This one is for the moms-to-be.
When you become pregnant, your body starts to undergo a lot of changes so that it can successfully grow a person. Some of those changes combine with your knowledge of what’s going on (i.e. that you’re growing a person and relatively soon will have a baby to take care of) to lead to emotional effects.
In short, mother-to-be, you’ve got a lot going on right now.
And at some point as this is going on, you look over at dad-to-be, and you think to yourself “he’s just going on with life, hasn’t had a single day of morning sickness, his belly’s not getting any bigger, and he certainly isn’t feeling compelled to ‘nest’!” Without meaning to, you get a bit grumpy with him. “It must be nice,” you think, “to not have to go through all these changes.”
Yes, yes it is.
Do you think that not having to go through those changes means he’s free from having to make adjustments?
Well, everyone is different, and some men don’t make adjustments until very late in the process. Most men start experiencing some sort of change-related stress early on. Usually, though, they don’t talk about it. They realize that you have a lot going on, and so they deal with their changes while (hopefully) helping you deal with yours.
Some of the changes and adjustments a dad-to-be might experience include:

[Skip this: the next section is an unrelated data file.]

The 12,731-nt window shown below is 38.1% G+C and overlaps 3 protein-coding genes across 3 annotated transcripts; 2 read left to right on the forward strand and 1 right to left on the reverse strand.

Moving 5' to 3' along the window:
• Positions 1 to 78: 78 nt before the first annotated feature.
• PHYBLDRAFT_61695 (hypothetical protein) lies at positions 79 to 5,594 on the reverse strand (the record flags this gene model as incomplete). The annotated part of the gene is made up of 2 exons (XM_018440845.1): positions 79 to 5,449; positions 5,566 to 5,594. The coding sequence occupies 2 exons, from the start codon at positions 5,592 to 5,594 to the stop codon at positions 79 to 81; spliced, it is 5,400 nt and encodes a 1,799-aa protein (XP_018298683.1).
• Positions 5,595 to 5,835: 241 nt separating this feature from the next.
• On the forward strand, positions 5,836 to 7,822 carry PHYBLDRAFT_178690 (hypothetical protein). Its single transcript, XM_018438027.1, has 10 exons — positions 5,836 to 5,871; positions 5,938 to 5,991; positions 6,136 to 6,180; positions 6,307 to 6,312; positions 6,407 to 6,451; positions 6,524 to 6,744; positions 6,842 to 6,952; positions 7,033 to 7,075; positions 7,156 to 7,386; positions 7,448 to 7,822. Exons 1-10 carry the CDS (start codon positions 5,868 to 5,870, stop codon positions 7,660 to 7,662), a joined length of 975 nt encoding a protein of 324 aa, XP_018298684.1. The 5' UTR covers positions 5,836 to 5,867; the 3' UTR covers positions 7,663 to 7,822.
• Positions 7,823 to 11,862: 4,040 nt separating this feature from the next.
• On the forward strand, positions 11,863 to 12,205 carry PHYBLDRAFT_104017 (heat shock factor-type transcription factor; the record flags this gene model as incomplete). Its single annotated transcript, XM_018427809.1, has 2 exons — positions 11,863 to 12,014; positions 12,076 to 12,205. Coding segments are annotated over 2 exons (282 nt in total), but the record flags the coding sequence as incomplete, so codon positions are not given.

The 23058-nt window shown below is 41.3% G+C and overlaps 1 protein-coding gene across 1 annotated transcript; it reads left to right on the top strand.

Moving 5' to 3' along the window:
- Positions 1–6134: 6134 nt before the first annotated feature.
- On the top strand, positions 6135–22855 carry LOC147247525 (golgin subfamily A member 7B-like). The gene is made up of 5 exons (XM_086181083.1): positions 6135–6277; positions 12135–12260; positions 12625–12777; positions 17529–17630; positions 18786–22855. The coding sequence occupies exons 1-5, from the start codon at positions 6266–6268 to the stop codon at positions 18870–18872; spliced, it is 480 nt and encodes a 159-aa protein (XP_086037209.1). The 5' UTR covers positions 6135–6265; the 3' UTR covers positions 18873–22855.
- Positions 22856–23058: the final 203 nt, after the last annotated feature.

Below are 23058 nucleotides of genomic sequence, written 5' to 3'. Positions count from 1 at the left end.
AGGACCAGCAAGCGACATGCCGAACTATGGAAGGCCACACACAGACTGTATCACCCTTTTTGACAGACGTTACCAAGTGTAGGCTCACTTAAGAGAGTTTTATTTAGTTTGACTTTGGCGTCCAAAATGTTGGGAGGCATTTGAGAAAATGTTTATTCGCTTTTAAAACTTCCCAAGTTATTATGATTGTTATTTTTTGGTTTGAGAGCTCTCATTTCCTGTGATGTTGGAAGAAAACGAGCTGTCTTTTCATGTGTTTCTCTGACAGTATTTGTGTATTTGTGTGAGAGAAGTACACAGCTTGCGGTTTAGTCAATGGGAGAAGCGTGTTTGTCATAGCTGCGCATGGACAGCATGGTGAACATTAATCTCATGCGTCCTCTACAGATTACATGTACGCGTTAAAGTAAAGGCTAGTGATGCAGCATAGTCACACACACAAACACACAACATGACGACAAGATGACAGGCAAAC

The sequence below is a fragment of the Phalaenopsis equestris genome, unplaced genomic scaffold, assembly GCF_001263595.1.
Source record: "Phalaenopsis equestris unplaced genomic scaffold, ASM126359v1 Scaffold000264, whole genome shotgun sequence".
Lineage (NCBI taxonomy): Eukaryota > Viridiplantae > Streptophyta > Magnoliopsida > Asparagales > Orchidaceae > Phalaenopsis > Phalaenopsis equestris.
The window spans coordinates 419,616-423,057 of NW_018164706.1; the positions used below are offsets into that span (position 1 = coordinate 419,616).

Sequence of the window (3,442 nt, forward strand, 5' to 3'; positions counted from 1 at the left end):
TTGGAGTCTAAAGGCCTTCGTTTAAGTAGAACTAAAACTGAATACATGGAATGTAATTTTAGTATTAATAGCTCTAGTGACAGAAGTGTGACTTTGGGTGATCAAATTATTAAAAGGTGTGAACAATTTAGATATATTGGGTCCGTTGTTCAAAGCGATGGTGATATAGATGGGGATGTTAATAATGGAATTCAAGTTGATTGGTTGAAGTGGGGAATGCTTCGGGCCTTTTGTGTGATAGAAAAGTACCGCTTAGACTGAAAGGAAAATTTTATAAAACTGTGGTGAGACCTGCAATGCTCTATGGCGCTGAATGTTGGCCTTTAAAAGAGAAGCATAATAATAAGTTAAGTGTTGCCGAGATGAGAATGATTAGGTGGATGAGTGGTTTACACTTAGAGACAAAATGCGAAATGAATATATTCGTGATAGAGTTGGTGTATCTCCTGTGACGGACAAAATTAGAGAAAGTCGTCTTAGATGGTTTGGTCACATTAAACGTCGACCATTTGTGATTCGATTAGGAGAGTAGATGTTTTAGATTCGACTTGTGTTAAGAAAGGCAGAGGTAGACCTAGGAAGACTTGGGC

- Realizing the responsibility of being a dad and having to provide for a baby
- Realizing he has no idea how to be a dad and hoping he’ll figure it out
- Watching you go through morning sickness, experience other various aches and pains, and not feel like he can help
- Giving up (or planning to give up) activities he enjoys for baby-related reasons (e.g. preparing the nursery, or realizing that you can’t go cliff diving with him right now)
- Dealing with pressure of keeping up with his normal tasks, adding any normal tasks you’re not able to do (cooking is a common one during scent-sensitive periods of pregnancy), and adding any baby-preparation activities.
That’s just some of them. Each guy is different and will adjust differently.
There are two things you can take away from this, mom-to-be, that might be helpful.
First, realize that he’s making adjustments–mostly emotional ones–and even more than usual, he’s not going to talk about those feelings much. He knows you have a lot going on. If the time is right, you might be able to have a great discussion with him about it, but don’t expect him to bring it up.
Second, when you ask him for help (and that’s a reasonable thing to do), be assertive and not controlling. “You need to get the nursery painted this week” is controlling. Not cool. “The baby is due in a month, and we’ll need some time to get furniture assembled after it’s painted. I would feel much better if we got the nursery painted this week” is assertive. He wants to make sure everything gets done, he wants to make sure you’re taken care of, he wants to make sure the baby is healthy–but he also needs some time to process all of this. He may not understand that in the moment, and may not be able to articulate it, but if he seems to resist doing something, the need for time to process may have something to do with it. Assertive requests take less effort for him to deal with than controlling demands–besides, it’s good relationship advice anyway.
Understand that he’s making adjustments. Be assertive (not controlling) when you ask him to do something. Those two things will help you both get through pregnancy with a stronger relationship.
(And, believe it or not, that by itself could help you have a better birthing experience!)